Strategies For Pre-Reading
If you were an avid reader as a child, you probably went straight for the story without worrying about the…
October 29, 2020 | 4 mins read
If you were an avid reader as a child, you probably went straight for the story without worrying about the acknowledgments or prologue. In general, passionate readers can’t wait to start the first chapter and immerse themselves in engaging new worlds.
But as people grow older, they face multiple distractions. They have to actively seek a conducive environment to concentrate on their reading.
Reading isn’t just about fiction and poetry; it comprises all written text. Reading is an essential workplace skill because it helps you think critically. You probably have to go through a pile of reports, emails and presentations at work and don’t often find the time to read a novel. This doesn’t mean that reading has to become a chore.
Reading is affected by your immediate environment, your mental state and your motivations. Many people read simply for pleasure, but you can also read to enhance your thinking abilities.
Microsoft Founder Bill Gates always carries around a bag of books with him wherever he goes. His reading list comprises multiple genres that range from economics to philosophy. His blog, GatesNotes, is a summary of his reading lists with book reviews and new findings. Many business leaders indulge in reading to sharpen their minds and broaden their knowledge.
You too can cultivate a lifelong habit of reading, both for pleasure and work. Harappa Education’s Reading Deeply course will provide an insight into the benefits of reading across genres. It will teach you the three levels of reading to help you read more efficiently. Use the three levels of reading approach to simplify the process: pre-reading, in-reading and post-reading
Let’s first look at pre-reading—the first level of reading—that can help you structure your reading process. Pre-reading activities and pre-reading strategies can help improve your reading skills at work so that you can solve problems and make decisions effectively.
The meaning of pre-reading is to skim through the content, highlight key points and identify clues before you tackle the main body of the text. It’s a time-saving technique that’ll help you deepen your understanding of the text and comprehend the writer’s meaning more deeply.
Let’s look at how pre-reading strategies can help get you in the habit of reading.
The process of pre-reading involves four steps or the Four Ps of pre-reading: preview, predict, prior knowledge and purpose. Let’s take a closer look at these pre-reading strategies.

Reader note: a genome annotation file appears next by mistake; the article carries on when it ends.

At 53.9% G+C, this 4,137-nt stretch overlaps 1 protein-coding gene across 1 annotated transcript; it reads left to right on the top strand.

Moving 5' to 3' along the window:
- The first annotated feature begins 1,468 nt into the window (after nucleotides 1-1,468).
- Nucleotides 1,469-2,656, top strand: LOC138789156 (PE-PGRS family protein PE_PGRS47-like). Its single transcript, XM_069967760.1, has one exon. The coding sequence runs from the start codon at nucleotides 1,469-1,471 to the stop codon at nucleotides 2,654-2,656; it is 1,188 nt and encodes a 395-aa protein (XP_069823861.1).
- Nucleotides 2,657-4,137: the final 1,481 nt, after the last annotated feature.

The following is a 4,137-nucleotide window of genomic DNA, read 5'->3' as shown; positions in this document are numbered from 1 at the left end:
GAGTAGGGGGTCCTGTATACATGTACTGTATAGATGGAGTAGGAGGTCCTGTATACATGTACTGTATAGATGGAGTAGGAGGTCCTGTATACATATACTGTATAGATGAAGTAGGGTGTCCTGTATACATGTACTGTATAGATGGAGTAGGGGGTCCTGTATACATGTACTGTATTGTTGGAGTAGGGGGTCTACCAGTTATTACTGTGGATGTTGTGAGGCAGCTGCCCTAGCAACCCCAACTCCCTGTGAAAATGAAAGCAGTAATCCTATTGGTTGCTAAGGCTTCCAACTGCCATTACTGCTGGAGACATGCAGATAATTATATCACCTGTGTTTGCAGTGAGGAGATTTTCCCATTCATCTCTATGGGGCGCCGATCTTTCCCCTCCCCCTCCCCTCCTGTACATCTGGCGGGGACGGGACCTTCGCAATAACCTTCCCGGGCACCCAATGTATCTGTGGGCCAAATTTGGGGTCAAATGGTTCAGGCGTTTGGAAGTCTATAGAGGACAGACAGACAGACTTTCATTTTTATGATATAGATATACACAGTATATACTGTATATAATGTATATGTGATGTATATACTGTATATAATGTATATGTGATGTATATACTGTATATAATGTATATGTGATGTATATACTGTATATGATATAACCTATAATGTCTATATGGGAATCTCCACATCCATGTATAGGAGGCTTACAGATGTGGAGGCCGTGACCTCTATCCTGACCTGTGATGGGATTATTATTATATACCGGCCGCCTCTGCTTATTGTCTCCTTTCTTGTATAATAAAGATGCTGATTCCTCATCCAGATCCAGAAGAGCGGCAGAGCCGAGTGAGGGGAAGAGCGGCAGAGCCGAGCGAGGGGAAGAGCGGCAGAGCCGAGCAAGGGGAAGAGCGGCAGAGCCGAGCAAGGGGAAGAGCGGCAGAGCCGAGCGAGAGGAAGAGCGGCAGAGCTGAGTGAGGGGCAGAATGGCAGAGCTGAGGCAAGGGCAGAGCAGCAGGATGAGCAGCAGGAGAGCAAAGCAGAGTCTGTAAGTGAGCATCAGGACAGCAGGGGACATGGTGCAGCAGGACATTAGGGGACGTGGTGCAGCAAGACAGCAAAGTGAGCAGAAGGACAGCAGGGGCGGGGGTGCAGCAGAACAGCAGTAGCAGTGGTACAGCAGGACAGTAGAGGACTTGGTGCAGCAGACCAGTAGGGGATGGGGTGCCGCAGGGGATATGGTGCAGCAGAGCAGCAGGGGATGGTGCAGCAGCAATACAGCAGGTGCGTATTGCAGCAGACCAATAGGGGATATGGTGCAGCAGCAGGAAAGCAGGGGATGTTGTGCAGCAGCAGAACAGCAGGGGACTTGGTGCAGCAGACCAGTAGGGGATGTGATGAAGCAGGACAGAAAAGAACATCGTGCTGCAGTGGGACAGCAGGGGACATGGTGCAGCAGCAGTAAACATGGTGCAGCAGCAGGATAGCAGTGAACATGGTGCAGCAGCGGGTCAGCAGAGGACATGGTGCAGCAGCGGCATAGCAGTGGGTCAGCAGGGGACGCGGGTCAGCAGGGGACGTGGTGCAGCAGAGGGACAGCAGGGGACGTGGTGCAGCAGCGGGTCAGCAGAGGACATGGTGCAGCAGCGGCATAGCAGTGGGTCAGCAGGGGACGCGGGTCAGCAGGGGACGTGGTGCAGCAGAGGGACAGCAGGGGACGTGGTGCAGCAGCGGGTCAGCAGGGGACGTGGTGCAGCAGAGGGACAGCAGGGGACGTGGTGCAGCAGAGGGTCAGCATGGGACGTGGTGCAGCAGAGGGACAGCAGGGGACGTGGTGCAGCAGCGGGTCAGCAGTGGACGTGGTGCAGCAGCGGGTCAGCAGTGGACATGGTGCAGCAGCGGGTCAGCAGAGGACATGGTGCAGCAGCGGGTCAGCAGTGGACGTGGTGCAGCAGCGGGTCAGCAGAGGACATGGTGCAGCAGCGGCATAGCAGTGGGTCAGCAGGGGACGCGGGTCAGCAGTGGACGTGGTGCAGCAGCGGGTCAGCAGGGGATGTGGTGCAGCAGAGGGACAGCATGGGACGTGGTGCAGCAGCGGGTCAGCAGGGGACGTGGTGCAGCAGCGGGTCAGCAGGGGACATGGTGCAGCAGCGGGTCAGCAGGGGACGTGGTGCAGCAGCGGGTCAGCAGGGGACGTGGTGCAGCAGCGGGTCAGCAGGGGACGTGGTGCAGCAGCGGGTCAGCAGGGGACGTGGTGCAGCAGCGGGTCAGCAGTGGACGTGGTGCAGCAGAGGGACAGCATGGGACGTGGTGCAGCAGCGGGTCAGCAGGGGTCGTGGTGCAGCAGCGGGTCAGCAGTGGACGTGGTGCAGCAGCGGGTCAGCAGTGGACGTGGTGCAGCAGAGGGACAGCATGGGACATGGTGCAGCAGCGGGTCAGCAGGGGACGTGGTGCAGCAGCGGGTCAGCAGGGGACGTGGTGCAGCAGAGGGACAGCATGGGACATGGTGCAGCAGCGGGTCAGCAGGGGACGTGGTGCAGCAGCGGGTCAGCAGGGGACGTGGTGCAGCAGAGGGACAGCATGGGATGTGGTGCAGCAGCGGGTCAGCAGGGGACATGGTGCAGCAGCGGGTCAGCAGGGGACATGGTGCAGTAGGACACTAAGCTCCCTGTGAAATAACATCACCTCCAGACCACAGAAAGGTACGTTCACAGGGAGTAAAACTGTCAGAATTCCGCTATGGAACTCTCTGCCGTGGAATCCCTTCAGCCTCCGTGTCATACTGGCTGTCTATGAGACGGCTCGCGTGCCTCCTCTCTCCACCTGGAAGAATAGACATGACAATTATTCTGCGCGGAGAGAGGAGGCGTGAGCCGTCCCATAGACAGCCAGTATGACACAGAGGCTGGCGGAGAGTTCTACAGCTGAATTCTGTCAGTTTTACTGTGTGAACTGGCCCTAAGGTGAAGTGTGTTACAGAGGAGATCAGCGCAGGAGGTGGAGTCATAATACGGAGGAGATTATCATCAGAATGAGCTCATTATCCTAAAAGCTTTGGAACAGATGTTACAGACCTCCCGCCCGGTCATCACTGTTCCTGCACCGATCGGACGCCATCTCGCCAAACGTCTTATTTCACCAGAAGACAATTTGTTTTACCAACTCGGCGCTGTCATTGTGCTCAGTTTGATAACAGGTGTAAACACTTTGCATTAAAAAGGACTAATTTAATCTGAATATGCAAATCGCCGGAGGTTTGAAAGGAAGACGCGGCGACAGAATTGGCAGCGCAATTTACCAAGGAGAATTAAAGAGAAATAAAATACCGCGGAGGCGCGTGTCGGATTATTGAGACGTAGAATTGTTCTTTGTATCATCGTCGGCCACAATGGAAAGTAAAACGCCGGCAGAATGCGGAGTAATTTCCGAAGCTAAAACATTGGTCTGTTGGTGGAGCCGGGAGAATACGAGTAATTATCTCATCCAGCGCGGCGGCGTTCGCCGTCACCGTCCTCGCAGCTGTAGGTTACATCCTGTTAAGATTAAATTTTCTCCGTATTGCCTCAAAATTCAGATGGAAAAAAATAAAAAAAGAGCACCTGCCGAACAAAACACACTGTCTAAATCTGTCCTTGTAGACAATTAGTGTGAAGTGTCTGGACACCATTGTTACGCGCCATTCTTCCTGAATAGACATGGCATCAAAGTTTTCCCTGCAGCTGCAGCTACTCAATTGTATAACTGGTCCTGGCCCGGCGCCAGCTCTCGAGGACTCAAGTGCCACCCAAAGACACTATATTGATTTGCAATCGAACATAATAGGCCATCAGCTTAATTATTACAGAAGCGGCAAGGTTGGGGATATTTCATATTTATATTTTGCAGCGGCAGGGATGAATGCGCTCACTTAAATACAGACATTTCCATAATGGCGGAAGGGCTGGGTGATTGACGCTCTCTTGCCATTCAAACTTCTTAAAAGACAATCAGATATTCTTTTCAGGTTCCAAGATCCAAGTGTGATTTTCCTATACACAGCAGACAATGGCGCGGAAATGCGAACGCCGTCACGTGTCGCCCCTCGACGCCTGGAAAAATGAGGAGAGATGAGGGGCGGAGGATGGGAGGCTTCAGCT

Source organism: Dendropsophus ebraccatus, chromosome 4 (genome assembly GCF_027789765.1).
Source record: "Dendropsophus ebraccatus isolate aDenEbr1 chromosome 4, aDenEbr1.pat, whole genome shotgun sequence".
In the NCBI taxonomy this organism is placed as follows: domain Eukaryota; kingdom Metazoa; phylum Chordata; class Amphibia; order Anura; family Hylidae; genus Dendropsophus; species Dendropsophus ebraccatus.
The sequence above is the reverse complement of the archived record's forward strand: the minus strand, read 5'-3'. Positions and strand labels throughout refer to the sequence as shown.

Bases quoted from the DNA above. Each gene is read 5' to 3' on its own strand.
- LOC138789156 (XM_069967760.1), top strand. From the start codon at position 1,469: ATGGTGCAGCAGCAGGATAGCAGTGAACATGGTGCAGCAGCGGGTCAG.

Before you get into the nitty-gritty of reading a report or any other writing, preview the entire text to grab the key ideas. This simply means to skim through the content, focus on the titles and headlines, and get a quick feel of the text. This step requires you to be curious about what’s inside. The table of contents is a great place to start with your pre-reading.
Once you’ve reviewed the text, you have an idea about what it contains. This comes from titles or headings so you know the broad categories in the text. Try to predict what each category will elaborate on and anticipate the thoughts and ideas. This will help save time as you begin to tackle the main bits.
When you link what you’re reading to your existing knowledge base, you retain information with more accuracy. Reach into your memory bank and connect the dots to understand more than what’s on the page.
Purpose refers to the purpose, intention and motivation of the writer. Pre-reading helps you get the big picture idea behind the text. The writer’s underlying message can be gauged from the way the text has been arranged and the introductory passages. Make conclusions on your own and see if they correspond with the actual conclusions in the text.
Pre-reading is like a primer for what’s to come. You have to trick your brain into preparing for all the words you’ll soon be reading so you can comprehend more. Pre-reading examples can include reviewing pictures and tables or figures, jotting down key points and preparing simple questions that’ll supplement your understanding of the main text.
At work, you’re often overwhelmed by the amount of text you have to go through. Use pre-reading activities to simplify the process and optimize your reading. Harappa Education’s Reading Deeply course will help you process information faster, structure your knowledge and summarize information into succinct ideas. Sing up now and deepen your understanding of the written word with the right toolkit.
Explore the skills & topics such as Reading Skills, Levels of Reading, How to Improve Your Reading Skills & Taking Notes while reading from our Harappa Diaries blog section and improve your reading quotient.